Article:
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Kingdoms of Amalur: Reckoning Review

Released earlier this year, this single-player action role playing game for PS3, Xbox 360 and Windows computers, turned out to be a bit of a disappointment despite the pre-release hype.

However, a couple of features, the character advancement and combat that exists with Kingdoms of Amalur:Reckoning are good enough to cover up just how bland the rest of the game is. Even the best ofthe role playing games haven’t necessarily been recognised for their excellent combat, with reviewers tending to focus on their complex stories, ambitious worlds and the elements of choice they contain.

When discussing your favourite RPG’s it isn’t often that the combat is the stand out feature, yet that is probably very much the case with Kingdoms of Amalur. The combat in this RPG is of such a standard that it wouldn’t look out of place in an out and out action game. As far as swordplay, looting and levelling are concerned, the Kingdoms of Amalur is as good, if not better, that any other RPG in recent times. This is exactly the RPG you should be playing if your primary concerns in a game are exemplary action sequences and progression. It might be wise at this point to not get totally carried away and point out that there should be more to an RPG than flinging swords around, and the best of them should be described as experiences rather than just games.


They are parallel universes that you enter, encountering unusual characters that mill around, invite you into their homes, promise you treasures beyond your wildest dreams and then protect you from unimaginably horrific monsters and beasties. Unfortunately, it is in this area that Kingdoms of Amalur doesn’t as much falter as grind to a standstill. It looks nice there’s
plenty to do, but everything is very much the same. Take Elder Scrolls V: Skyrim for example, you stumble across a coven full of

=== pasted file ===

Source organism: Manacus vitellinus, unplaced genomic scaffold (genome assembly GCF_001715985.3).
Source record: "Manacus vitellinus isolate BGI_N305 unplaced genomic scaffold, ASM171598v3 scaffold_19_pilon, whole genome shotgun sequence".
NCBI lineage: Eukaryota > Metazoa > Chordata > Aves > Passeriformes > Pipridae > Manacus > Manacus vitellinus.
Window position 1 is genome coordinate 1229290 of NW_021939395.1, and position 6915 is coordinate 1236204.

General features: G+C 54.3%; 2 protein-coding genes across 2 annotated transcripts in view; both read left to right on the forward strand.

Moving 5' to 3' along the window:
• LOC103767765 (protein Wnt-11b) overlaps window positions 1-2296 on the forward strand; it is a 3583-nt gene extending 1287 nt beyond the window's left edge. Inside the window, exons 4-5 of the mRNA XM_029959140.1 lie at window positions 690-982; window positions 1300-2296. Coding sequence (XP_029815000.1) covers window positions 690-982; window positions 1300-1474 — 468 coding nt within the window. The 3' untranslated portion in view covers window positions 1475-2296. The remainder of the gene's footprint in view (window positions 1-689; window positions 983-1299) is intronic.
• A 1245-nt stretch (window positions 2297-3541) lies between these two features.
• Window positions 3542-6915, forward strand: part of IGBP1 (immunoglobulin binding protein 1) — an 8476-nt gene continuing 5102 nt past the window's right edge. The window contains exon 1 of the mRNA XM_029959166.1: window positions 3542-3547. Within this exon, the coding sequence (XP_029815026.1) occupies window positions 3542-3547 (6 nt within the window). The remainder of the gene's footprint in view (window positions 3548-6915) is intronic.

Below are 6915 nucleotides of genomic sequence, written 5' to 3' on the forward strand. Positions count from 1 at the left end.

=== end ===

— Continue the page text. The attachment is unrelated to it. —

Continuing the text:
cannibals and converse telepathically with a dog, and in Mass Effect 2 you are privy to a troubled young woman’s painful past and witness the ultimate conflict between a mother and her daughter. In Kingdoms of Amalur, however, you kill things and have to listen to nondescript characters spouting endless lines of spectacularly boring lore. There is a ridiculous amount of dialogue, and much time and effort has clearly been put into it yet the games still fails to gain any kind of identity. There is an awful lot to tell, but nothing to show, although you do start off with a pretty good premise; you are dead. Well, you were dead, but a cleverly named device, the Well of Souls, brought you back to life.

When you reawaken, you find yourself in quite a quandary, as you have no fate, and seeing as you are no longer bound by the laws of fate, you can change destinies at will. You can kill enemies, save the lives of the innocent and choose to be a jerk or an angel, or both. Kingdom of Amalur allows you choose occasionally, but as you are effectively a blank canvas,
you are able to progress as you see fit. Now most of you will be thinking what a brilliant premise this is for an RPG, but it’s just a great pity that the creators didn’t seem to have a clue where to go with it. You slowly learn about your self titled blank canvas character, but it is infinitely more exciting to battle than develop. You can seek people out and talk to them if you really want to, but it is not really worth it for what you get from them. Conversations of this length belong in books, they add to the story in that medium but there is far too much dialogue for a game here. You want to embark on the adventures yourself not be regaled with the tales of someone else’s. There is the odd decent narrative however, the conversation where the woman is furious that the church has outlawed women from becoming clergy, but most of it is more wooden than the background forest.


There are many decent RPG’s out there that don’t have a great central plot or much superior dialogue, so the humdrum storytelling might not bother you too much. It’s a shame that the side quests don’t pick up the slack however, as there is little real variety in them. Kill a spider, find a missing person, find this item or that item etc. There is the odd spark of creativity in these but they are few and far between. Some reviewers have compared Kingdoms of Amalur with the Elder Scrolls V: Skyrim, but in all honesty the only way they even remotely resemble each other is in that they are both fantasy open world RPG’s. Even the open world in Amalur is of a rather pedantic style, yes its big but it isn’t huge and is more like a group of areas both linked and separate by winding corridors.

If you want a no-brainer RPG with no really story but brilliant combat, then kingdoms of Amalur: Reckoning will be right up your street. If you like your RPG’s with grit and integrity, give it a wide berth.

Article courtesy of Gizmophobe Technology Blog

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